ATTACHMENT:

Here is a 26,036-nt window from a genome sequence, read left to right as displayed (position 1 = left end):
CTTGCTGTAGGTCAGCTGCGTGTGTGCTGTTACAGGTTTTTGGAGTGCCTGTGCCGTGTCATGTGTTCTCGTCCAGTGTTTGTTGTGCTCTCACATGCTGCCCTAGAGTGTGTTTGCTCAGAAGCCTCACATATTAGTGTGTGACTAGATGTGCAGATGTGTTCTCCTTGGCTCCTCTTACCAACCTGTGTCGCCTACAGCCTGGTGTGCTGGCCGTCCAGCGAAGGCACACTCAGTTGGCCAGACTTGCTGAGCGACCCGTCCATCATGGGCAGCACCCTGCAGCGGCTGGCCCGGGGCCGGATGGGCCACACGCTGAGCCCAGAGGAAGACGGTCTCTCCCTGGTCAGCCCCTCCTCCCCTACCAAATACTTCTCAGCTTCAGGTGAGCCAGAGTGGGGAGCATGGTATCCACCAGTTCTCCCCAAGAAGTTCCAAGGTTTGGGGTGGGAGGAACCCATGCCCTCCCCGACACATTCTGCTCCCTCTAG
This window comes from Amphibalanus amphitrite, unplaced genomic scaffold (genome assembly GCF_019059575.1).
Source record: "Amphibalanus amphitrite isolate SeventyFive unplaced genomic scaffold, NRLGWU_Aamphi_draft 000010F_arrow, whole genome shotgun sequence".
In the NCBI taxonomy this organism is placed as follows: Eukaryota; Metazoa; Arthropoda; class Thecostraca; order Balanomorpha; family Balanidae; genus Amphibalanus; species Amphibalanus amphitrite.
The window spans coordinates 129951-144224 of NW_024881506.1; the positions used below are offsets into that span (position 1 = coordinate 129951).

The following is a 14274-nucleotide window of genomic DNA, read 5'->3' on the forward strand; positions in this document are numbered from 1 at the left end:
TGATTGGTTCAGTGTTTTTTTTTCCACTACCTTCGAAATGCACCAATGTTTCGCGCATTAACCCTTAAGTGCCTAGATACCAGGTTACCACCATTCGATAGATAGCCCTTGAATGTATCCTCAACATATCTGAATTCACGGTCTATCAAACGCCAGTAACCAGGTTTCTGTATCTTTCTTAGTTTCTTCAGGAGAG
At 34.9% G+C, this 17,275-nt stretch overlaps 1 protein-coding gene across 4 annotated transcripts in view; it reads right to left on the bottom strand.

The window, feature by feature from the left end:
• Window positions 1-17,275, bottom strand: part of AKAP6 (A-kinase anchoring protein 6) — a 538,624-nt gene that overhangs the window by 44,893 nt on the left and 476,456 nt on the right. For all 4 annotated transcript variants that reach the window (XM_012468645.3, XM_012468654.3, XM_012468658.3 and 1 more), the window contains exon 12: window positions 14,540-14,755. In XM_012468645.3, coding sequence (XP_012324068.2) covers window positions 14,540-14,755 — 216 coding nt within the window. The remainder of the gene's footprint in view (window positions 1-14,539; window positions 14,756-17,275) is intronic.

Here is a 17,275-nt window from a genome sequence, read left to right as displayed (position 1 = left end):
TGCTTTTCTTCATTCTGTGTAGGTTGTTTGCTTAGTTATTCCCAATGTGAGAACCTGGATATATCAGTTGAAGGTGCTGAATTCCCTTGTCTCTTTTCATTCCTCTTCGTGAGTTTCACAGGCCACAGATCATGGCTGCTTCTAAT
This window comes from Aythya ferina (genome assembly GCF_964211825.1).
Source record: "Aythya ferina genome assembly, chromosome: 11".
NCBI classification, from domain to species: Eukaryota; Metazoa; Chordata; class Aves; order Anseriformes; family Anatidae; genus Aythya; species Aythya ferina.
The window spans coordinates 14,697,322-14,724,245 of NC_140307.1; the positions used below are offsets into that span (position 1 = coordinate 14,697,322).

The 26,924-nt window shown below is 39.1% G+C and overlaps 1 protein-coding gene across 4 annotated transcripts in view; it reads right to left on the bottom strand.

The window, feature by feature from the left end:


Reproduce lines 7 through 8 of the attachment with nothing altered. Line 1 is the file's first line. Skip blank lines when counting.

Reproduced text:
The following is a 14274-nucleotide window of genomic DNA, read 5'->3' on the forward strand; positions in this document are numbered from 1 at the left end:
TGATTGGTTCAGTGTTTTTTTTTCCACTACCTTCGAAATGCACCAATGTTTCGCGCATTAACCCTTAAGTGCCTAGATACCAGGTTACCACCATTCGATAGATAGCCCTTGAATGTATCCTCAACATATCTGAATTCACGGTCTATCAAACGCCAGTAACCAGGTTTCTGTATCTTTCTTAGTTTCTTCAGGAGAG